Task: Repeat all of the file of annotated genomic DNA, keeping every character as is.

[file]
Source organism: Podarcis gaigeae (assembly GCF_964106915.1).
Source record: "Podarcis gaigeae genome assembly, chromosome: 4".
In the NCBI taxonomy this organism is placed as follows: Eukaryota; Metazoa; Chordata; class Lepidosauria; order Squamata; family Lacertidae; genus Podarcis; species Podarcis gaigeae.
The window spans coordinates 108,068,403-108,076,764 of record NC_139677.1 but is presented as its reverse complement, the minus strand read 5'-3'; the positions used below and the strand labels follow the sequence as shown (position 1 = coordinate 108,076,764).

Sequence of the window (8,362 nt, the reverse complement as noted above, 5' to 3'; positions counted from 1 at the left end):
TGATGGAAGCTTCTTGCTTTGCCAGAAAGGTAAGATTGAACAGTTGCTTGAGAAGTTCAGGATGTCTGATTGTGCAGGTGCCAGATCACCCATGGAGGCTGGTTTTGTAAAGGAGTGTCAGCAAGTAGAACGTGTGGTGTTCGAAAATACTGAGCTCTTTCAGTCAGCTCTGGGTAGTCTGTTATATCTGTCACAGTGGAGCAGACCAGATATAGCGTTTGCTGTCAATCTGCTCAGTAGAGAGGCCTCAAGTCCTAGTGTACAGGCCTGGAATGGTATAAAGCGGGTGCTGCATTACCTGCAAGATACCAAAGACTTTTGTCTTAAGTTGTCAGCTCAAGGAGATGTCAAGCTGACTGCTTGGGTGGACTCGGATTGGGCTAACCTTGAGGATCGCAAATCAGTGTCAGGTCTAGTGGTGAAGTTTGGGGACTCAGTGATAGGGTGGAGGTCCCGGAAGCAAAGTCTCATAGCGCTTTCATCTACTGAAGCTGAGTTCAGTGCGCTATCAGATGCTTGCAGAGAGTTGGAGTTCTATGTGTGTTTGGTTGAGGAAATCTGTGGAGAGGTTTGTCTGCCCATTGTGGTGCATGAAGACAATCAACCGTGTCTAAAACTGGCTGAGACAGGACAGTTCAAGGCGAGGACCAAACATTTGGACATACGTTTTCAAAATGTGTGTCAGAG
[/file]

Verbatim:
Source organism: Podarcis gaigeae (assembly GCF_964106915.1).
Source record: "Podarcis gaigeae genome assembly, chromosome: 4".
In the NCBI taxonomy this organism is placed as follows: Eukaryota; Metazoa; Chordata; class Lepidosauria; order Squamata; family Lacertidae; genus Podarcis; species Podarcis gaigeae.
The window spans coordinates 108,068,403-108,076,764 of record NC_139677.1 but is presented as its reverse complement, the minus strand read 5'-3'; the positions used below and the strand labels follow the sequence as shown (position 1 = coordinate 108,076,764).

Sequence of the window (8,362 nt, the reverse complement as noted above, 5' to 3'; positions counted from 1 at the left end):
TGATGGAAGCTTCTTGCTTTGCCAGAAAGGTAAGATTGAACAGTTGCTTGAGAAGTTCAGGATGTCTGATTGTGCAGGTGCCAGATCACCCATGGAGGCTGGTTTTGTAAAGGAGTGTCAGCAAGTAGAACGTGTGGTGTTCGAAAATACTGAGCTCTTTCAGTCAGCTCTGGGTAGTCTGTTATATCTGTCACAGTGGAGCAGACCAGATATAGCGTTTGCTGTCAATCTGCTCAGTAGAGAGGCCTCAAGTCCTAGTGTACAGGCCTGGAATGGTATAAAGCGGGTGCTGCATTACCTGCAAGATACCAAAGACTTTTGTCTTAAGTTGTCAGCTCAAGGAGATGTCAAGCTGACTGCTTGGGTGGACTCGGATTGGGCTAACCTTGAGGATCGCAAATCAGTGTCAGGTCTAGTGGTGAAGTTTGGGGACTCAGTGATAGGGTGGAGGTCCCGGAAGCAAAGTCTCATAGCGCTTTCATCTACTGAAGCTGAGTTCAGTGCGCTATCAGATGCTTGCAGAGAGTTGGAGTTCTATGTGTGTTTGGTTGAGGAAATCTGTGGAGAGGTTTGTCTGCCCATTGTGGTGCATGAAGACAATCAACCGTGTCTAAAACTGGCTGAGACAGGACAGTTCAAGGCGAGGACCAAACATTTGGACATACGTTTTCAAAATGTGTGTCAGAG